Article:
New York’s 1921 securities law, the Martin Act, was seldom used before former state attorney general Eliot Spitzer wielded it in a politicized crusade to root out corruption on Wall Street. Today, New York’s current attorney general, Eric Schneiderman, is deploying the law (passed to shield us from bona fide financial fraud) as a sword to “investigate” another politically disfavored group: so-called climate change deniers.
The problem, says renowned legal scholar Richard Epstein, lies in the overly aggressive application of the Martin Act to mere predictions and matters of opinion rather than the statements of fact to which the law was meant to apply; and in the improper erosion of the law’s formerly well-recognized causation requirement. Please join professor Epstein as he discusses the use and continued controversy of the Martin Act—including its chilling implications for free speech.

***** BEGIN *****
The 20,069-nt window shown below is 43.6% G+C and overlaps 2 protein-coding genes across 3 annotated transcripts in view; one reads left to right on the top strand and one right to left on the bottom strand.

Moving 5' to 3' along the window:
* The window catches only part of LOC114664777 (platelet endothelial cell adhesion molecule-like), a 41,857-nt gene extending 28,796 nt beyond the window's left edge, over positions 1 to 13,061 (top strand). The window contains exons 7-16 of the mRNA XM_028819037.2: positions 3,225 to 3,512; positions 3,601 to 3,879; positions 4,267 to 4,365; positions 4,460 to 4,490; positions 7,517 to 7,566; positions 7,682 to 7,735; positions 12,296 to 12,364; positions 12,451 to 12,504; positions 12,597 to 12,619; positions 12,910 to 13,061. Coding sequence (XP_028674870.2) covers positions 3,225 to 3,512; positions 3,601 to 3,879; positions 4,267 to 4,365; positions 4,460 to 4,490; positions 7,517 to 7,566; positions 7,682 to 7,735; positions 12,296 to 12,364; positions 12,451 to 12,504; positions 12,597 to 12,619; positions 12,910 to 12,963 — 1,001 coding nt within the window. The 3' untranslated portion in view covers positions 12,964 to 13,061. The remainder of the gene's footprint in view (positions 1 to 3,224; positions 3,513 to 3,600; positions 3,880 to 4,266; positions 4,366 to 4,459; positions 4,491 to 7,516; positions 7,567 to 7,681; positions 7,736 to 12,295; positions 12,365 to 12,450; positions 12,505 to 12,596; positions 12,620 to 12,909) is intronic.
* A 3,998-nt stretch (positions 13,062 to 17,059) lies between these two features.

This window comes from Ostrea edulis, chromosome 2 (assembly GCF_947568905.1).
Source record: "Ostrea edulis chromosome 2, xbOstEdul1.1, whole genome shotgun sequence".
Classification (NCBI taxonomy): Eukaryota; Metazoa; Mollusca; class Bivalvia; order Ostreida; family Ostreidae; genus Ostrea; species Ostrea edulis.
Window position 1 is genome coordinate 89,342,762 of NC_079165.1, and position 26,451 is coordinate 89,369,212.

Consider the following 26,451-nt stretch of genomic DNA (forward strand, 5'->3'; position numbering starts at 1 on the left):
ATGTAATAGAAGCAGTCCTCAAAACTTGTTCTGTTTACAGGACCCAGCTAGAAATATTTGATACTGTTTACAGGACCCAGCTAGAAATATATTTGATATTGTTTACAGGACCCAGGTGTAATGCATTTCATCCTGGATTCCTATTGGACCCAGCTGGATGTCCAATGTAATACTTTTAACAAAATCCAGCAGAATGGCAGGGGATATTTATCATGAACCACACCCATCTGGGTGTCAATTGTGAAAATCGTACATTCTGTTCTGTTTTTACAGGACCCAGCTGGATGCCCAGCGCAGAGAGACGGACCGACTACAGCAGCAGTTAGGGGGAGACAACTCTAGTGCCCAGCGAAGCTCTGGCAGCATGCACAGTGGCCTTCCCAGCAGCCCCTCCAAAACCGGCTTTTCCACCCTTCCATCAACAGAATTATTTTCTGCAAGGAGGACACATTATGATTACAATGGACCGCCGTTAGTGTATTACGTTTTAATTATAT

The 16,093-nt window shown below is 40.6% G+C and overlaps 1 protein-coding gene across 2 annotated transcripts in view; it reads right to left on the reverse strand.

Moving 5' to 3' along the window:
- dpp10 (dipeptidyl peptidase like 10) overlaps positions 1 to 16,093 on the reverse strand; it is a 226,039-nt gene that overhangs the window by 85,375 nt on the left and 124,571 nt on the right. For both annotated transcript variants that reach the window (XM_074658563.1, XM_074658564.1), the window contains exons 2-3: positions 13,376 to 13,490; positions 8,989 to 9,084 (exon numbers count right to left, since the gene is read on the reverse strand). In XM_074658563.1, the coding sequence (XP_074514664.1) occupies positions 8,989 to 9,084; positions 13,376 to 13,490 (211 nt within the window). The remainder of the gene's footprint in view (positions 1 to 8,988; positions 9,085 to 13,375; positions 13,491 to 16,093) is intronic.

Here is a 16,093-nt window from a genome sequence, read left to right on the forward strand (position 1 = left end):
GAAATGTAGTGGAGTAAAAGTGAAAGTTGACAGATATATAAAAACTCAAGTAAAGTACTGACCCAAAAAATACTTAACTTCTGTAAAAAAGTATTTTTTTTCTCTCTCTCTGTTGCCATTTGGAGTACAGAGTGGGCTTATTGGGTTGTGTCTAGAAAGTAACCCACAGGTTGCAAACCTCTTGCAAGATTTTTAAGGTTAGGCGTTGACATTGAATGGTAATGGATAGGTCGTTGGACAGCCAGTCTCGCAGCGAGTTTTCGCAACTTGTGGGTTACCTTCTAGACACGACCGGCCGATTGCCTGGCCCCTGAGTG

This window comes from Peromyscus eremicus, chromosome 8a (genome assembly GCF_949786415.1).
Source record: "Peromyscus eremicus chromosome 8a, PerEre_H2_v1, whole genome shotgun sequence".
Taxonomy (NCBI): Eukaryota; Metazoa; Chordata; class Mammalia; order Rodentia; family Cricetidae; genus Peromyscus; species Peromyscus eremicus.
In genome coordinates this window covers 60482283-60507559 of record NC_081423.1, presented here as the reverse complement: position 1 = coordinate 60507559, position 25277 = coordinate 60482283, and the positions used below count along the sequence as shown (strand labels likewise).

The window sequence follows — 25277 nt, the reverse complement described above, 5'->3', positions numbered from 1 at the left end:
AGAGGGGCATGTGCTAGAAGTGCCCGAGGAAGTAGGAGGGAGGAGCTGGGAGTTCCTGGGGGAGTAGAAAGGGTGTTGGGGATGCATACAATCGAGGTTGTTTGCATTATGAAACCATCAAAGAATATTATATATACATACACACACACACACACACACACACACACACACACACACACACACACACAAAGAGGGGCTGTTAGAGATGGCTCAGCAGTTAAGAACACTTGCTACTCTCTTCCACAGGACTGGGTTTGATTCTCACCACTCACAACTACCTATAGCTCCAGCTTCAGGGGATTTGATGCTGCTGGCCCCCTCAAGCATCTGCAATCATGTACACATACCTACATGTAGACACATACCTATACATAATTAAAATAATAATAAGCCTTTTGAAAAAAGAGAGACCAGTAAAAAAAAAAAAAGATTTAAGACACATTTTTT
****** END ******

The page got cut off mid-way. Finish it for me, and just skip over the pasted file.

Richard Epstein is the Laurence A. Tisch Professor of Law at New York University, professor emeritus at the University of Chicago, senior fellow at the Hoover Institution, and visiting scholar at the Manhattan Institute. One of America’s most cited law professors, he holds degrees from Columbia University, Oxford University, and Yale University.